The Craig Zearfoss Collection consists of live video recordings, audio recordings, posters, photographs, and papers affiliated with the Triangle's indie rock music scene from 1988 to 2008. The majority of the collection consists of live video recordings created and compiled by videographer and documentarian, Craig Zearfoss, from 1993 to 2005. The videotapes, which feature live performances and interviews from local and touring musicians, were recorded at various concert venues in the Triangle, including the Brewery in Raleigh, N.C., the Cat's Cradle in Carrboro, N.C., the Cave in Chapel Hill, N.C., the Local 506 in Chapel Hill, N.C., the Duke Coffee House in Durham, N.C., and Pine Hill Farm in Durham, N.C. Notable musicians and bands featured on the live video recordings include, Ben Folds Five, Peter Case, Drive By Truckers, Alice Gerrard, Man or Astro-man?, Tift Merritt, Old 97's, Pipe, Southern Culture on the Skids, Squirrel Nut Zippers, Superchunk, Two Dollar Pistols, and Whiskeytown. Many of the materials found in the collection correspond to Sleazefest, an annual local music festival that Zearfoss documented from 1994 to 2004. These materials consist of live video recordings, papers, photographs, and posters. The collection also contains music videos, 1992-1998, privately released and commercial audio recordings, 1988-2004, as well as broadcast video material, 1994-1999, related to the Triangle based public access shows Live Around Town, Wide Angle, and Radiovision. Also included are posters and papers related to Zearfoss' live video recordings and the Triangle music scene at large, including concert posters and flyers, letters, press clippings, video tape logs, video release forms, and zines.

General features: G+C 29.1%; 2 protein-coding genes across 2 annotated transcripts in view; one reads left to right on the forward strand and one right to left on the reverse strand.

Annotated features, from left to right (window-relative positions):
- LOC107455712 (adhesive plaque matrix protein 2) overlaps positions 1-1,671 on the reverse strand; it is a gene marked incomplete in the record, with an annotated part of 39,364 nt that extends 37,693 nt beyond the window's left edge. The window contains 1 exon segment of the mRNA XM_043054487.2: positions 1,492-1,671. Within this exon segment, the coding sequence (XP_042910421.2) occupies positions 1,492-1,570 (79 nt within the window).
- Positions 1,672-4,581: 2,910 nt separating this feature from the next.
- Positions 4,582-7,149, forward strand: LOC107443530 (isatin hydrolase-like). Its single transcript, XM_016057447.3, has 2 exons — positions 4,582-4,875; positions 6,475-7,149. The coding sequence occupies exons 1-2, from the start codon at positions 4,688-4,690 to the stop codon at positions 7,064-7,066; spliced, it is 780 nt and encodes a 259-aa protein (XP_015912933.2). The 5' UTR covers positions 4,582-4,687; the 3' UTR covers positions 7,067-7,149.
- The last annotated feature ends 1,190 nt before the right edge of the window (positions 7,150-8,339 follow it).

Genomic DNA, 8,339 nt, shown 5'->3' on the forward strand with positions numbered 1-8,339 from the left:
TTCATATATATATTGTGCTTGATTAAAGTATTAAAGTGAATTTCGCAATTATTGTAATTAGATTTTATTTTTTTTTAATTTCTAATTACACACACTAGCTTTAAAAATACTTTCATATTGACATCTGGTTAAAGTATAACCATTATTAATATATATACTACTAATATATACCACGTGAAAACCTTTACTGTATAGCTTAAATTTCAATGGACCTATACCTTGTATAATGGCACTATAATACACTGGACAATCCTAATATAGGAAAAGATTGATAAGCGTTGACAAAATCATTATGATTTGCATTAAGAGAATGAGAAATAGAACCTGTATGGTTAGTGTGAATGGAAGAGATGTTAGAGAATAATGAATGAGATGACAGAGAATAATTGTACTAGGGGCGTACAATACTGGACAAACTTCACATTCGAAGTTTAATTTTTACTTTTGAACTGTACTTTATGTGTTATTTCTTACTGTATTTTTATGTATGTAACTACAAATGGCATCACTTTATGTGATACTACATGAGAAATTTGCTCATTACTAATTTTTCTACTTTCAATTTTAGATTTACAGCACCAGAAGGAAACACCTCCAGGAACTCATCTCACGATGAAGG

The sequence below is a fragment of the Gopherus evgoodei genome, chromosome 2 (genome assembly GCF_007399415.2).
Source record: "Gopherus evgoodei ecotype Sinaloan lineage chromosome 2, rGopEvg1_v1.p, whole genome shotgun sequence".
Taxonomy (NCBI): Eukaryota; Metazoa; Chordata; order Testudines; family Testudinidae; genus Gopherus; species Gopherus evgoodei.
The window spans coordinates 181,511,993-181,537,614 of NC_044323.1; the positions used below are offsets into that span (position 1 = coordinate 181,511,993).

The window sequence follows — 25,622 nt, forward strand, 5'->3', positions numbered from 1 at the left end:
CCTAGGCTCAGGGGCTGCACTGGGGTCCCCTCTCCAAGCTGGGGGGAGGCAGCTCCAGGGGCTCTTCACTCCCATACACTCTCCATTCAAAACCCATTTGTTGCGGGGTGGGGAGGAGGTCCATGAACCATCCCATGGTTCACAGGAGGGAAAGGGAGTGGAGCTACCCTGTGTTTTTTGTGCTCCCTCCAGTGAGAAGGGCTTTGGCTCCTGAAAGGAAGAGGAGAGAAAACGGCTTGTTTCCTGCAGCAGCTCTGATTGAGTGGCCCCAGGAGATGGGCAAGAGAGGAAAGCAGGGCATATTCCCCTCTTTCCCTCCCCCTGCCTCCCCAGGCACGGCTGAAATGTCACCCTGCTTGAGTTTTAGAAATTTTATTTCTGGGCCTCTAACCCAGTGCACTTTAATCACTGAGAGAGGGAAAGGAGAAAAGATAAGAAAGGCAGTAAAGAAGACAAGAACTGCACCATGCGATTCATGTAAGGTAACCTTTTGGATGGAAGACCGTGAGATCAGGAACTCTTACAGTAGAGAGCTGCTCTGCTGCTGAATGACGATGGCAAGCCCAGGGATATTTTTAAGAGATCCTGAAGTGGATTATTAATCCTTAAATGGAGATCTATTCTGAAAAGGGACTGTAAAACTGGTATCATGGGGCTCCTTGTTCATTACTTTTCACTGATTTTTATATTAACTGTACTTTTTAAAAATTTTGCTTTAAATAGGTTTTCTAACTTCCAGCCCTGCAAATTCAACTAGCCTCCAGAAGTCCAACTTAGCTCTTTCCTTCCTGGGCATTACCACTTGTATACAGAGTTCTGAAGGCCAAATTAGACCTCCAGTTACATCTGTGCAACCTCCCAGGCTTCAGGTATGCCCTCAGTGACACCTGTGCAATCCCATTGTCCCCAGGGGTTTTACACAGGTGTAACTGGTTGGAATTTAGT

Religious studies scholar Michael J. Zogry conducted interviews for the Enduring Voices Project through a folklife documentation grant from the North Carolina Arts Council. The collection includes typed transcripts and videotapes of interviews with individual members of the Eastern Band of Cherokee Indians in Cherokee, N.C. Interviewees include herbalist Amy Grant Walker, musician Walker Calhoun, storyteller Jerry Wolfe, and woodcarver Amanda Crowe. Topics include recollections of childhood on the Cherokee Indian Reservation and Cherokee songs, dances, stories, crafts, stickball games, and medicine.